Watching Isko Moreno Tear Down This Illegal Structure Is Oddly Satisfying

What a way to cap off a busy week.

(SPOT.ph) After new Manila Mayor Isko Moreno vowed to preserve Arroceros Forest Park and restrict construction of high-rise buildings near heritage sites like Quiapo Church, he now had his hands dirty—almost literally—after a surprise visit in Binondo on Friday morning, July 5. The mayor himself started tearing down a barangay hall-turned-barracks that was obstructing the view of Roman Ongpin's monument along Ongpin Street.

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"O ayaw niyo ng diplomasiya ha. Wala tayong makuha, nagdi-diplomasya tayo. Nanggagalang tayong puwesto," Moreno was heard muttering in a live video uploaded on his official Facebook account. He was referring to Barangay 289, Zone 27 Chairman Nelson Ty's denial of ownership of the structure. The newly elected mayor then proceeded to pound on its walls with a sledgehammer, revealing a double-deck bed and some firefighters' equipment. It is right next to Chinese Binondo Fire Prevention Association's firetruck, which is illegally parked and obstructing the road.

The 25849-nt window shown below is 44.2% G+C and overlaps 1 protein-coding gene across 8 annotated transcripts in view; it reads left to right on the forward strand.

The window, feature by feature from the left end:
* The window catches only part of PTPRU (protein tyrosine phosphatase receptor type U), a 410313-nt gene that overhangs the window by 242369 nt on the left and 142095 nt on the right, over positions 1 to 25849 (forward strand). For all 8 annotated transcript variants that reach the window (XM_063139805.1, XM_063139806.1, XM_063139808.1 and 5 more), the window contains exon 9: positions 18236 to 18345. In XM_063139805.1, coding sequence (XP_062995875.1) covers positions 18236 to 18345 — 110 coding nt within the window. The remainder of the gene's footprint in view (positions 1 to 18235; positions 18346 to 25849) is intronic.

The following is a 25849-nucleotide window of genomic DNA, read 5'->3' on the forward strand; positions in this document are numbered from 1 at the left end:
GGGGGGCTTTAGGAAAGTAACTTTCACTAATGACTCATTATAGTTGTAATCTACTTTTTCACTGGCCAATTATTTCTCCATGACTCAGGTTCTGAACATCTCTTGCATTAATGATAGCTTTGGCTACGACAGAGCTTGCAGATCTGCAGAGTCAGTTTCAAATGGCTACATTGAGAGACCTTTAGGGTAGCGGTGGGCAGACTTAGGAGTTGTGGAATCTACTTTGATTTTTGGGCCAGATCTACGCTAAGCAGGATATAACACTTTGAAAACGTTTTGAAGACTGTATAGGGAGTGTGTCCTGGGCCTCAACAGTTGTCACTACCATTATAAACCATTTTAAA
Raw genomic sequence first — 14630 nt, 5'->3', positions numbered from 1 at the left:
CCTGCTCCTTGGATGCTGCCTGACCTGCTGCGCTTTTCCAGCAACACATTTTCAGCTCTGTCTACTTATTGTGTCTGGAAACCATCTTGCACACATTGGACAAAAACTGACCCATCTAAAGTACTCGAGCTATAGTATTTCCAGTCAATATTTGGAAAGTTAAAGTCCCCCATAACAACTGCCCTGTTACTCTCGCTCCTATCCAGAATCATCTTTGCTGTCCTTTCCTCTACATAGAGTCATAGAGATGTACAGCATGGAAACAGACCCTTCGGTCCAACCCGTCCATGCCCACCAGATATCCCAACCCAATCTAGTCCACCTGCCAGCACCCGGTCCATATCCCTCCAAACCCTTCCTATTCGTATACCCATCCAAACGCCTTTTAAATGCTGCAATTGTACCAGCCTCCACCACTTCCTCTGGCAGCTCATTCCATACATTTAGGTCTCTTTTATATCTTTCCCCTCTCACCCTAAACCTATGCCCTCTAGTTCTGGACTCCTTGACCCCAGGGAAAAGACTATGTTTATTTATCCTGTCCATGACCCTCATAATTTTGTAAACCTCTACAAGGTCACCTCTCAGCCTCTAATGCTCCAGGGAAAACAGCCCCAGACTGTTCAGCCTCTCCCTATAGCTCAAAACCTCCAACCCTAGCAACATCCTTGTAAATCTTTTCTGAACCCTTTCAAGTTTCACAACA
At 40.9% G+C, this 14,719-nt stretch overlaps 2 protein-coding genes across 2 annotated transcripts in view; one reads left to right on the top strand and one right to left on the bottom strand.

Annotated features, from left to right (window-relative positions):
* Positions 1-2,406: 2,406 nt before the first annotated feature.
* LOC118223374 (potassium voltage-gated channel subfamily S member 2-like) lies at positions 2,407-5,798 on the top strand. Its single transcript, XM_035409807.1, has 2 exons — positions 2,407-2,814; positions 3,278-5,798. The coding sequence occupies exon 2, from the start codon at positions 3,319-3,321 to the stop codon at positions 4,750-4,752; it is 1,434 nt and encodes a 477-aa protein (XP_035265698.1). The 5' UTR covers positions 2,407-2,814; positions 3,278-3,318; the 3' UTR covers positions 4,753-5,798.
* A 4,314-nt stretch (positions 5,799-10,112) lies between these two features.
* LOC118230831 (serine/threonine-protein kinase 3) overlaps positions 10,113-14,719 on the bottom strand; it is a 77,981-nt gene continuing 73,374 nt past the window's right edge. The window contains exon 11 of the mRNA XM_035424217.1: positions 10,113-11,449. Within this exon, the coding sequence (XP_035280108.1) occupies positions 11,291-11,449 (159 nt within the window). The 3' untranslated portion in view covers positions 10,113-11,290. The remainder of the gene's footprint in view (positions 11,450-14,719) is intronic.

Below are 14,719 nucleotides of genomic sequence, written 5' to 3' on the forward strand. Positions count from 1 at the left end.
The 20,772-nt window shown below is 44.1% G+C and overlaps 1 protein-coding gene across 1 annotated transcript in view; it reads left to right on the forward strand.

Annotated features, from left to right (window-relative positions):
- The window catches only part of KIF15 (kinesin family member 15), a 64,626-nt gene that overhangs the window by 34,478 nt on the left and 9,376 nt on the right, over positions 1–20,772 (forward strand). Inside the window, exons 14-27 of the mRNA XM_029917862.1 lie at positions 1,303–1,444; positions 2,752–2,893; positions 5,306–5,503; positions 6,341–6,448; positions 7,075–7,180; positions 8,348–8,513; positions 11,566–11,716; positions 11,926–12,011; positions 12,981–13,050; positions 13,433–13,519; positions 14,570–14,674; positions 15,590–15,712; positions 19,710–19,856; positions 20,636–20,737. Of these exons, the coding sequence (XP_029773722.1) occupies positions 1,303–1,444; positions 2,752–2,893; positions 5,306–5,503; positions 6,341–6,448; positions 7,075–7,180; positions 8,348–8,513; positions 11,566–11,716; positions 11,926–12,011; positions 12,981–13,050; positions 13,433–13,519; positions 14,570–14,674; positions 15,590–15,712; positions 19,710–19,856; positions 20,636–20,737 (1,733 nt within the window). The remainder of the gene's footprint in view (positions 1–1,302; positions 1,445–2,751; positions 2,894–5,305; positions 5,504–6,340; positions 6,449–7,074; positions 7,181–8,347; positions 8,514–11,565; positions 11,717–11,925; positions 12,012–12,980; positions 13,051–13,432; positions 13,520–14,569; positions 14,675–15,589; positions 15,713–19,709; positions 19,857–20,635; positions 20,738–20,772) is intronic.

In this Google Street View, you can see the firetrucks and makeshift barracks surrounding Ramon Ongpin's monument Google
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"Nakakahiya naman kay Ongpin. Heritage natin 'yan. That will remind us that you do good things, you will be immortalized," he told reporters after ordering that the whole structure be removed and the firetruck be towed. He reiterated that the Filipino-Chinese businessman was recognized by the state and the presence of an illegally placed barangay property right beside it is just "unacceptable."

"Ipinangalan sa kanya ang daang sacristia ng lupong munisipal ng Maynila bilang pagkilala sa kanyang mga nagawa, 1915," the marker stated. The monument of Roman Ongpin is right in front of the Minor Basilica of St. Lorenzo Ruiz along Ongpin Street.
PHOTO BY Ramon F. Velasquez 
Wikimedia
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Ongpin—a philanthropist and nationalist businessman—was known as the financer of the Katipuneros during the armed struggle against Spanish colonial rule. Aside from providing ammunition and money, he allowed the revolutionaries to use his store in Binondo called El 82 as a hideout. He was also the first local merchant to introduce "fixed prices."

Less than 24 hours earlier, Moreno expressed his rejection of "photobombers" around heritage sites. His office is currently reviewing previously approved plans to put up a 37-storey commercial building behind Quiapo Church.

With the long list of heritage structures once forgotten (and even ordered for demolition) by the previous local government of the City of Manila, Moreno has his hands full.

Main photo from Manila Public Information Office

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